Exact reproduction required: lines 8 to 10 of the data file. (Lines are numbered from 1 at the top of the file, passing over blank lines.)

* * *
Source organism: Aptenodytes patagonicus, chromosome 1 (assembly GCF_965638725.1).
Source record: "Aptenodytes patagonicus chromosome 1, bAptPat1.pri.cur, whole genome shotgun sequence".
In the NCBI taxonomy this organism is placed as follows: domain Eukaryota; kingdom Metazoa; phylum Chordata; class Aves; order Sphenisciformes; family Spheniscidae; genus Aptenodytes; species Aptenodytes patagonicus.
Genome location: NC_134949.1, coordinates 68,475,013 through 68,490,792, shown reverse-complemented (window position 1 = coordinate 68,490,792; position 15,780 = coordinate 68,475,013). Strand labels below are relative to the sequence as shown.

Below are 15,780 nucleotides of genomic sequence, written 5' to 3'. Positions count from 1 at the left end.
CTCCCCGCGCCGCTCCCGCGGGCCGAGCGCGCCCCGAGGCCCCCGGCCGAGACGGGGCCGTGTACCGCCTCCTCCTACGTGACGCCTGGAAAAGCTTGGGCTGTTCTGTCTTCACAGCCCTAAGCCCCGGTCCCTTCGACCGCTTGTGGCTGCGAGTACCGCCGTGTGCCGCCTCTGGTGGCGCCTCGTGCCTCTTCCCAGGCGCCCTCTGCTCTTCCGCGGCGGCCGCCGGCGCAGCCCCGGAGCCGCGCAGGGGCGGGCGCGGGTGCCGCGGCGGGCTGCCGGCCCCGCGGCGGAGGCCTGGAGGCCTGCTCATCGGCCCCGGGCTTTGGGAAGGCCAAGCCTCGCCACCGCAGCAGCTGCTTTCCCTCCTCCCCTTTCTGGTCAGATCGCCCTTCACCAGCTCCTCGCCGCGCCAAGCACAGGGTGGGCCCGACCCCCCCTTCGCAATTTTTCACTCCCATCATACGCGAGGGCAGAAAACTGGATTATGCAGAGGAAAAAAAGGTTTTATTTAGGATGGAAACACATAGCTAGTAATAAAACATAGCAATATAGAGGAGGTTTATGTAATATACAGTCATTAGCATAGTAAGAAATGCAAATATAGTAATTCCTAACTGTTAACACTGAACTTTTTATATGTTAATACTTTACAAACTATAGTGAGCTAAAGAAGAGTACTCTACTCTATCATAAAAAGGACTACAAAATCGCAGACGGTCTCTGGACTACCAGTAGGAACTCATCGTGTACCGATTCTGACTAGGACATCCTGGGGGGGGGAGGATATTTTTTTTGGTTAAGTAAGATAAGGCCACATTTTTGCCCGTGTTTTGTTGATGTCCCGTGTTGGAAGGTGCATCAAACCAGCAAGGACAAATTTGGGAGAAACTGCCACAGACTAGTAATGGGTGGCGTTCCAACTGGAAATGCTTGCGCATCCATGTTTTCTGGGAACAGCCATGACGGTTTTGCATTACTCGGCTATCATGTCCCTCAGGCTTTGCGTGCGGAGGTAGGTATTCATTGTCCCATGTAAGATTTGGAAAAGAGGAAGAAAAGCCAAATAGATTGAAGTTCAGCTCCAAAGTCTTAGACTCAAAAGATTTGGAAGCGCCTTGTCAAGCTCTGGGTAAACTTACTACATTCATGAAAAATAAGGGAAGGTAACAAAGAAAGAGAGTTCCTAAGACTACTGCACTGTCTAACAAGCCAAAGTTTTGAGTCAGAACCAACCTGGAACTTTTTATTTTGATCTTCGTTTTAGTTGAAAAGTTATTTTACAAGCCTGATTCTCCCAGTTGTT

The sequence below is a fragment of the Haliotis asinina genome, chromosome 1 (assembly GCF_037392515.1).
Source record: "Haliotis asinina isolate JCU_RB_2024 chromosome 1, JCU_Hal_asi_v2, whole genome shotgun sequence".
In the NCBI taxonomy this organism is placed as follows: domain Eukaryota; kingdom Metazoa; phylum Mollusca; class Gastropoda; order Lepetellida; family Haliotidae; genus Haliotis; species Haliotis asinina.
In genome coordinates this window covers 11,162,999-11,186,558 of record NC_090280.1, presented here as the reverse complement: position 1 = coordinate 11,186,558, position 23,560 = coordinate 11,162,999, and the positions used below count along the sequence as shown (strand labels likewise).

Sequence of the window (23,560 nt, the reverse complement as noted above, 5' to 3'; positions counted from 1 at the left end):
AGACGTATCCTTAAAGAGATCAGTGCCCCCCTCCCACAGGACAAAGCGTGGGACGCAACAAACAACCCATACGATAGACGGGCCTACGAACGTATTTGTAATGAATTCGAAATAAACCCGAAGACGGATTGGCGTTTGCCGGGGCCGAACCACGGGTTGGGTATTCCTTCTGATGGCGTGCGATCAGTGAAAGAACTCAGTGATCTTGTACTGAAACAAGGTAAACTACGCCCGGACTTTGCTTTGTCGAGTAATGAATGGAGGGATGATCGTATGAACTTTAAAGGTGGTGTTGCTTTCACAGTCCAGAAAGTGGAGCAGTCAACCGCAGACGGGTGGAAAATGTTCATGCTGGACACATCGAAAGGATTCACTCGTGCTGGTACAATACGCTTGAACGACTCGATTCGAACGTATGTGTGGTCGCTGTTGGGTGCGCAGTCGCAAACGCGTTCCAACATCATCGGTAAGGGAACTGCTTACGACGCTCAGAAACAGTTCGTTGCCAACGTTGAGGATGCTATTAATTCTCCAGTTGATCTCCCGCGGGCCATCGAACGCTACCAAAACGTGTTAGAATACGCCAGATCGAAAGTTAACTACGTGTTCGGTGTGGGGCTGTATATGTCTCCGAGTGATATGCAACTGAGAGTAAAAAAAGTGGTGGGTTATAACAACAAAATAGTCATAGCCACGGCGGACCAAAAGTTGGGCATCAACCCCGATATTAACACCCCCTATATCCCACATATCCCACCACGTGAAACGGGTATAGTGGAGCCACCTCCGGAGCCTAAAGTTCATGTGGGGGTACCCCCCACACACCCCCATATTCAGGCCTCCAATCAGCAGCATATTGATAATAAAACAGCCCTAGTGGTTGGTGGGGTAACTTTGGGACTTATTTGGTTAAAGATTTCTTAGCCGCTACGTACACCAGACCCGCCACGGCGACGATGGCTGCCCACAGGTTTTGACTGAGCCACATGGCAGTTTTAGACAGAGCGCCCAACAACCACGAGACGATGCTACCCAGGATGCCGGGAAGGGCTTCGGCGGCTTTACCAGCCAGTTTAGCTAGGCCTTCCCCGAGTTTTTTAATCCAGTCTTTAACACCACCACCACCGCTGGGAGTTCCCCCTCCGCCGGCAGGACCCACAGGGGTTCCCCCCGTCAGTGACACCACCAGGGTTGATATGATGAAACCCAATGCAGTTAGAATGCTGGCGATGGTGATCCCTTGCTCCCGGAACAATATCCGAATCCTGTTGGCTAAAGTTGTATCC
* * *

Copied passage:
Source record: "Haliotis asinina isolate JCU_RB_2024 chromosome 1, JCU_Hal_asi_v2, whole genome shotgun sequence".
In the NCBI taxonomy this organism is placed as follows: domain Eukaryota; kingdom Metazoa; phylum Mollusca; class Gastropoda; order Lepetellida; family Haliotidae; genus Haliotis; species Haliotis asinina.
In genome coordinates this window covers 11,162,999-11,186,558 of record NC_090280.1, presented here as the reverse complement: position 1 = coordinate 11,186,558, position 23,560 = coordinate 11,162,999, and the positions used below count along the sequence as shown (strand labels likewise).